Spongiform polioencephalomyelopathy was produced in Swiss mice by intracerebral or intraperitoneal inoculation of cloned murine neurotropic retrovirus. The incubation period of the paralytic disease and the spongiform degeneration was inversely related to the concentration of the virus inoculum. Clinical signs and pathologic changes were directly related to virus content of the brain and spinal cord regardless of the incubation period. Initial virus replication in the spleen and viremia preceded central nervous system virus replication following either intracerebral or intraperitoneal inoculation. Virus replication was restricted in nonsusceptible BALB/c mice and in susceptible mice made asplenic with cyclophosphamide. The spongiform changes evolved after the peak central nervous system concentration of virus was achieved. Vacuolation in the neuropil preceded vacuolation of neuronal perikaryon by 1 week and neuronal loss by 2 to 4 weeks. The histology of the neurotropic retrovirus-induced spongiform degeneration resembled the subacute spongiform encephalopathies of man and animals.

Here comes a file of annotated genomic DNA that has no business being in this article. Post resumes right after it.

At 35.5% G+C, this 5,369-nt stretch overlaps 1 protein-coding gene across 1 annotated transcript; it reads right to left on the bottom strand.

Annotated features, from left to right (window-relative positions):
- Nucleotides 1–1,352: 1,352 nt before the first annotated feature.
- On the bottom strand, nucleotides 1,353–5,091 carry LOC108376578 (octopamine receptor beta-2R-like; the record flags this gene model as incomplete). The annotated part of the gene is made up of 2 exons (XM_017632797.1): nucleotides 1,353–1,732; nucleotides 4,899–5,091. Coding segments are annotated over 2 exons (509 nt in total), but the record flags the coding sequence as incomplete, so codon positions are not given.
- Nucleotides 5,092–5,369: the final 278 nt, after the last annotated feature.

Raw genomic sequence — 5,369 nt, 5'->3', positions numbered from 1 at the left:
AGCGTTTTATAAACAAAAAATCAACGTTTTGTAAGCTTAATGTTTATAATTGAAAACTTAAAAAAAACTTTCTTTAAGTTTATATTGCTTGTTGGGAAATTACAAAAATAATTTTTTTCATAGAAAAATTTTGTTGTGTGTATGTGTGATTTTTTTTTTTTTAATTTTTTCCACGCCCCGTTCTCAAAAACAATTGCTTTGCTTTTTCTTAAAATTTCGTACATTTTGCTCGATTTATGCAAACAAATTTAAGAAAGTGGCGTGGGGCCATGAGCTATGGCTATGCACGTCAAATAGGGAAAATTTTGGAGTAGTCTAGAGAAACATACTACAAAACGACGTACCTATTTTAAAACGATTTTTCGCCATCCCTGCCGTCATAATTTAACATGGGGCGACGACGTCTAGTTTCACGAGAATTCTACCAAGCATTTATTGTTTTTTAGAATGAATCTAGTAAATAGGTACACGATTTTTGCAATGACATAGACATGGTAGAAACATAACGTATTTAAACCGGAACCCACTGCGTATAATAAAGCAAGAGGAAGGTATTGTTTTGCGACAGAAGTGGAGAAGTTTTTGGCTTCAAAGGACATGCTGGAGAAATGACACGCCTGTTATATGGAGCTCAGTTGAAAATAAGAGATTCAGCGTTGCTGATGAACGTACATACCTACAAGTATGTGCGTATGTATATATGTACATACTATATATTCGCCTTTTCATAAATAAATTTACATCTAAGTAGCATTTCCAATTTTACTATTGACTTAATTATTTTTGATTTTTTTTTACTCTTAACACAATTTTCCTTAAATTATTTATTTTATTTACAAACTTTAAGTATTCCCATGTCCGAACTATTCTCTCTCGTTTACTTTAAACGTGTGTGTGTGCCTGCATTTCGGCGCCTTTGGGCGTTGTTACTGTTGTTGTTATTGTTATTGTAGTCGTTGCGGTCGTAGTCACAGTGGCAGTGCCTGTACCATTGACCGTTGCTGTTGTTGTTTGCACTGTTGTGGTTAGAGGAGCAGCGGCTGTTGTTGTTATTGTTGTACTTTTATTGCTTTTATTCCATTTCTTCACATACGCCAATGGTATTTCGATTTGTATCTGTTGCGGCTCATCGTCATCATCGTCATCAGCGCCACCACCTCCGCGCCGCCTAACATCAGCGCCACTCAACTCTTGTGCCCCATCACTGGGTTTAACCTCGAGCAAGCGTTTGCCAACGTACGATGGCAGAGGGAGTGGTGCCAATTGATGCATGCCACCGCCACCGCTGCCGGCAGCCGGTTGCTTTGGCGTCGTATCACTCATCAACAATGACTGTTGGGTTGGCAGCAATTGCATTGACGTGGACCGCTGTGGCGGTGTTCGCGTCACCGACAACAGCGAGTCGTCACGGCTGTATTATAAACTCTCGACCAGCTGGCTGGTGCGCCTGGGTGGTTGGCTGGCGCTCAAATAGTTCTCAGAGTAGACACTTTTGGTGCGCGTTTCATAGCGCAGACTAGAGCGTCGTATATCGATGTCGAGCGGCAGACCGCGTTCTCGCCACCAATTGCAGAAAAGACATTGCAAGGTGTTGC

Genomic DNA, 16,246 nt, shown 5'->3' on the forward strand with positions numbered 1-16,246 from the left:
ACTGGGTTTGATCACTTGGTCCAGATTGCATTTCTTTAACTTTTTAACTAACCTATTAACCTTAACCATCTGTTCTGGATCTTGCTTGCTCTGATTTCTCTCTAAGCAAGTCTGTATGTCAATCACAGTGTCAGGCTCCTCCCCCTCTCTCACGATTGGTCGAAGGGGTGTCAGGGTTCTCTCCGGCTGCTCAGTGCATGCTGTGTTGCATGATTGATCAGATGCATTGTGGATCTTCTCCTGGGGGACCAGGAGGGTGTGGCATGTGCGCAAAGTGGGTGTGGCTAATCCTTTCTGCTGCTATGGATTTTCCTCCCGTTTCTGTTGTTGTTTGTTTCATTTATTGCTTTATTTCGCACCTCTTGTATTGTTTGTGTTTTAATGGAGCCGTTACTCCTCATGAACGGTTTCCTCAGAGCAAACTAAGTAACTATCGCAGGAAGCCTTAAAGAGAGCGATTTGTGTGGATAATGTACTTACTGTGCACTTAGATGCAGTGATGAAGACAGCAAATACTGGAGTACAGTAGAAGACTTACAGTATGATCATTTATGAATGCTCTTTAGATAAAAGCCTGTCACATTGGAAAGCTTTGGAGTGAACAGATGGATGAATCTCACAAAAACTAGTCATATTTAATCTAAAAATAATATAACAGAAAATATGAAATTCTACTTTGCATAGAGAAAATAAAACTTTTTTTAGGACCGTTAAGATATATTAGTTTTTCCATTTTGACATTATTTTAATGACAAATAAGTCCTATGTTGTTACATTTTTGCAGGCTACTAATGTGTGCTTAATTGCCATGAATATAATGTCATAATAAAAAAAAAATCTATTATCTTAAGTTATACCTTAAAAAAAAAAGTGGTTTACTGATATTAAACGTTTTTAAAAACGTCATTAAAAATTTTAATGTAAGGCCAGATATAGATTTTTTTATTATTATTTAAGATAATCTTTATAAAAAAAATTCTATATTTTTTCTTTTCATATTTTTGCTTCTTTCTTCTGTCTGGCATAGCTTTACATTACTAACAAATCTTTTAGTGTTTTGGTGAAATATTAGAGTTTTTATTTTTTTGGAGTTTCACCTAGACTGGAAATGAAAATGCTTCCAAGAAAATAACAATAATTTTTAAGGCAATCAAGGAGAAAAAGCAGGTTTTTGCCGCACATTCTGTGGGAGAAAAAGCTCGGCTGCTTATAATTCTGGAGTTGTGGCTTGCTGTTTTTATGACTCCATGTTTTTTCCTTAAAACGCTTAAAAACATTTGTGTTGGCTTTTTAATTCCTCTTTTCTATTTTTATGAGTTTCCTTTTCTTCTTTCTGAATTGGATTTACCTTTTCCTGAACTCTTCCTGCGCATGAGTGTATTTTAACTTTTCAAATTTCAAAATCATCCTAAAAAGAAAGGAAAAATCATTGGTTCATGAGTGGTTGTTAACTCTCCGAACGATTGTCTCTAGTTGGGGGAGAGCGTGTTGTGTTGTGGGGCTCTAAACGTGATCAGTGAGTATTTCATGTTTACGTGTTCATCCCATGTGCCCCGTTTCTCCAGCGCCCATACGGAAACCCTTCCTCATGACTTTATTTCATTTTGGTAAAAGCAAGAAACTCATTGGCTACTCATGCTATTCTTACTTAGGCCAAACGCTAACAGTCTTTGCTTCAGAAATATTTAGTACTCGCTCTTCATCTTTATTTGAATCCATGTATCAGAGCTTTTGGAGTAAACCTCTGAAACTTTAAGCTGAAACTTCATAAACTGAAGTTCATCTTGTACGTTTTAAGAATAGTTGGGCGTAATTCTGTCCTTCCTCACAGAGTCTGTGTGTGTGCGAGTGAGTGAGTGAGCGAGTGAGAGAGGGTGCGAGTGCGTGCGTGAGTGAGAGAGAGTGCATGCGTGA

|Original language||English (US)|
|Number of pages||7|
|State||Published - 1980|
ASJC Scopus subject areas
- Pathology and Forensic Medicine
- Molecular Biology
- Cell Biology